Nationally, more money has not brought improved pupil achievement — inflation-adjusted per-pupil expenditures more than doubled from 1970 to 2004, while National Assessment of Educational Progress scores for 17-year-old reading, math, and writing achievement remained virtually unchanged. School staff are not underpaid — next year Scottsdale teachers will be paid far more than those in most private schools, about $30/hour (starting), up to $62 per hour (top of scale) with excellent job security, pension and health care benefits.
Similarly, elementary school principals can receive nearly $100,000 per year. Improved administration could fund all programs and positions without more funding. Do not bail out Scottsdale school administration’s poor management.
LOYD AND DENISE ESKILDSON
Logan fits with city’s leaders
I have read with great interest a number of recent articles, including yours in the Sunday Tribune, applauding the tenure of Don Logan as diversity director in Scottsdale. Frankly, I am both amazed and amused at this. Scottsdale has not been more or less racially or lifestyle insensitive than any other area in Arizona. This was always a statewide problem and one that has only marginally improved throughout the years.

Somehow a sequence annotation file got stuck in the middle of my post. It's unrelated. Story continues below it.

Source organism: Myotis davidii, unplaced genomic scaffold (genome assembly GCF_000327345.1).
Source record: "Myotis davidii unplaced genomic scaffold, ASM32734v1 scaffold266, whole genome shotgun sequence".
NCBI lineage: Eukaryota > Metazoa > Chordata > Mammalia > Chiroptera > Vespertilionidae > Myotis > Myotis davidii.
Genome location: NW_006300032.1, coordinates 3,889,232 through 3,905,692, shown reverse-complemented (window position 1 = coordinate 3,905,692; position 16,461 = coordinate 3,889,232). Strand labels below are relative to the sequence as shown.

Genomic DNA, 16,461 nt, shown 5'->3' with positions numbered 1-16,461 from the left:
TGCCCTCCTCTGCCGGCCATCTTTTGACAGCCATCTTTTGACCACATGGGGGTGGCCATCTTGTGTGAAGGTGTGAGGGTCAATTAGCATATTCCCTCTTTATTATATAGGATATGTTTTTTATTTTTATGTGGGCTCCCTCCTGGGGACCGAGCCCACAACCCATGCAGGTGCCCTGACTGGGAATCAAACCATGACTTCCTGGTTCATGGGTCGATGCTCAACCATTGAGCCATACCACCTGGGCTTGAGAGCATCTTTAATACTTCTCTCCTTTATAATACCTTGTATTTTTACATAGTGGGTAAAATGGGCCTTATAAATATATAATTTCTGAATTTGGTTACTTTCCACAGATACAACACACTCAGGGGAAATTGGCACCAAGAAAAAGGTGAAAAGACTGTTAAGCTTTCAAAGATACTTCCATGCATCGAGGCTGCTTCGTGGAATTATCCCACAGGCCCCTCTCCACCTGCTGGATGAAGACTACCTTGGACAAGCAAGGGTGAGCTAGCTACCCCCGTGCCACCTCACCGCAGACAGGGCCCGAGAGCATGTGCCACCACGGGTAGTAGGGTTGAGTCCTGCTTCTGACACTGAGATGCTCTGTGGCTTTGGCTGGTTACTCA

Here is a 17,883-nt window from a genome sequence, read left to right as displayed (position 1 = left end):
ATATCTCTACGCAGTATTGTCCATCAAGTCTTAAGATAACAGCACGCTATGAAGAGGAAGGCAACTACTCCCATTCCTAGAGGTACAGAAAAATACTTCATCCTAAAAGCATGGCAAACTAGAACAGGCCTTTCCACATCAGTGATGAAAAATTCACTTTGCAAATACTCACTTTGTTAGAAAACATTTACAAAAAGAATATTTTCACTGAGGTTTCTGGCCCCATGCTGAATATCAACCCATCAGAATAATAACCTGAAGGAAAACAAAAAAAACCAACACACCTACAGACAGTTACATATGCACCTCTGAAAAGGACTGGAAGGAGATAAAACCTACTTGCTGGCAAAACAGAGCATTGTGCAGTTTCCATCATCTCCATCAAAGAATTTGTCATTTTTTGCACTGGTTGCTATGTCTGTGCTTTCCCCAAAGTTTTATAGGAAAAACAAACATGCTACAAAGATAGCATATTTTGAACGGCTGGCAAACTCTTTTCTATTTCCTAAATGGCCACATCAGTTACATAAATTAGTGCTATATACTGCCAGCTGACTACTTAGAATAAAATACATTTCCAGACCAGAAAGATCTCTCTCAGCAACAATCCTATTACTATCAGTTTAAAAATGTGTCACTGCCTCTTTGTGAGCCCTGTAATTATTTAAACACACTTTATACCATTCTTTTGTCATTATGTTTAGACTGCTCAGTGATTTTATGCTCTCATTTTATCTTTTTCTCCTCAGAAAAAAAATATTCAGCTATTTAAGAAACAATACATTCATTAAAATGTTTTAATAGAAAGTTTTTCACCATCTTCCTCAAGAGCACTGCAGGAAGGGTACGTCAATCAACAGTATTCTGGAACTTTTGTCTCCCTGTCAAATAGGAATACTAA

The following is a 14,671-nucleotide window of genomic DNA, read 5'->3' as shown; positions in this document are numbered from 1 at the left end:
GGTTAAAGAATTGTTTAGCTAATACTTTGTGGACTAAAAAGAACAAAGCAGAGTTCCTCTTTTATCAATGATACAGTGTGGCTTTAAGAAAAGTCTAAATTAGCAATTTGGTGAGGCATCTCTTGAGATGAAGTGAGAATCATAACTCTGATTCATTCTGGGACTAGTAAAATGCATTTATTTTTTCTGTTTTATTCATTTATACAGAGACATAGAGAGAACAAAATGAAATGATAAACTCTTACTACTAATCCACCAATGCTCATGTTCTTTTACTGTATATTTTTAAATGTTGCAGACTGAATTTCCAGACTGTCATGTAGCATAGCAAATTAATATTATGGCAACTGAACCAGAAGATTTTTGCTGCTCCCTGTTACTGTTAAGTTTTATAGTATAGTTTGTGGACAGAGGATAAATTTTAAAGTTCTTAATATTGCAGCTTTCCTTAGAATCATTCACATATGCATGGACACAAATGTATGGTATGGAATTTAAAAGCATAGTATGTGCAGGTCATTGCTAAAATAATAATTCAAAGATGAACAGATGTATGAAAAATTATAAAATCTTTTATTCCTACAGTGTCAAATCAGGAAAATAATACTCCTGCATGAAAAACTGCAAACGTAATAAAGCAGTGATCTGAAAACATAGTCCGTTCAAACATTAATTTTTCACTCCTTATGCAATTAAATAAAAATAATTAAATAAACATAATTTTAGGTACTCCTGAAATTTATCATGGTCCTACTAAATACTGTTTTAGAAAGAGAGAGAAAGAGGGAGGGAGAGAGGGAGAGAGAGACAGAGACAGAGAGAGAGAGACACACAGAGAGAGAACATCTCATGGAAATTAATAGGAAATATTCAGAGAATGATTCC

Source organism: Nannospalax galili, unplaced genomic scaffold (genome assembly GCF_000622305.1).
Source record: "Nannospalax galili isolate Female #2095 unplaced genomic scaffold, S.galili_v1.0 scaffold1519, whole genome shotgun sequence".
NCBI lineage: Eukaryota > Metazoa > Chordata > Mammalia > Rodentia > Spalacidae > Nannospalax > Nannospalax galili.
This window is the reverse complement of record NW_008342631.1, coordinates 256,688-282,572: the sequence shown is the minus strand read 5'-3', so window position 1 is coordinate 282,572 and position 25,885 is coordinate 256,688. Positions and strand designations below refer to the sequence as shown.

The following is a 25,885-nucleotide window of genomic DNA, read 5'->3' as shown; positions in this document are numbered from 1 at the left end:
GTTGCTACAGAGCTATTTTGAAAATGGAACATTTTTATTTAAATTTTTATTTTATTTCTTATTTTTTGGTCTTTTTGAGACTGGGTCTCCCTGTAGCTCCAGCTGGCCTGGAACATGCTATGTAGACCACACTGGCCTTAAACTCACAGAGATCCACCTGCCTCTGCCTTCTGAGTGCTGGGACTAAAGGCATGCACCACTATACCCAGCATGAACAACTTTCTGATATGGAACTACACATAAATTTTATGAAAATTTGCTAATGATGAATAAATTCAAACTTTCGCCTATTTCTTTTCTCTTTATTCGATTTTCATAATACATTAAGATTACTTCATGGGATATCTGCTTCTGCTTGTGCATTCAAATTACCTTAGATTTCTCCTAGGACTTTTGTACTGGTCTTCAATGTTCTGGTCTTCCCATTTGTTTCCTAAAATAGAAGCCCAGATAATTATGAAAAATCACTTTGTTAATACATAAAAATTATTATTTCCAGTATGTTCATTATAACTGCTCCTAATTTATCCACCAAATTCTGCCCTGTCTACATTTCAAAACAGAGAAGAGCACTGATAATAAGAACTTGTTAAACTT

Example: Logan did not stop Scottsdale from picking up Christmas trees prior to Three Kings Day during the holiday last year. This was a direct affront to many Latin residents. Second, he only recently took direct action to recognize and protect those who practice alternative lifestyles. Most cities took up this effort years ago. The bomb that, unfortunately, appeared at Logan’s desk has never been identified as directed at him because of race.
The city of Scottsdale has never been referred to as an having outstanding government leaders. This may well be part and parcel of the weak mayors we have endured, especially the current occupant of the office. Lap dancing and restaurant names do not count as strong programs. The City Council has enjoyed some effective individuals, currently represented by Bob Littlefield and Tony Nelssen, but overall the term “best and brightest” is not often used.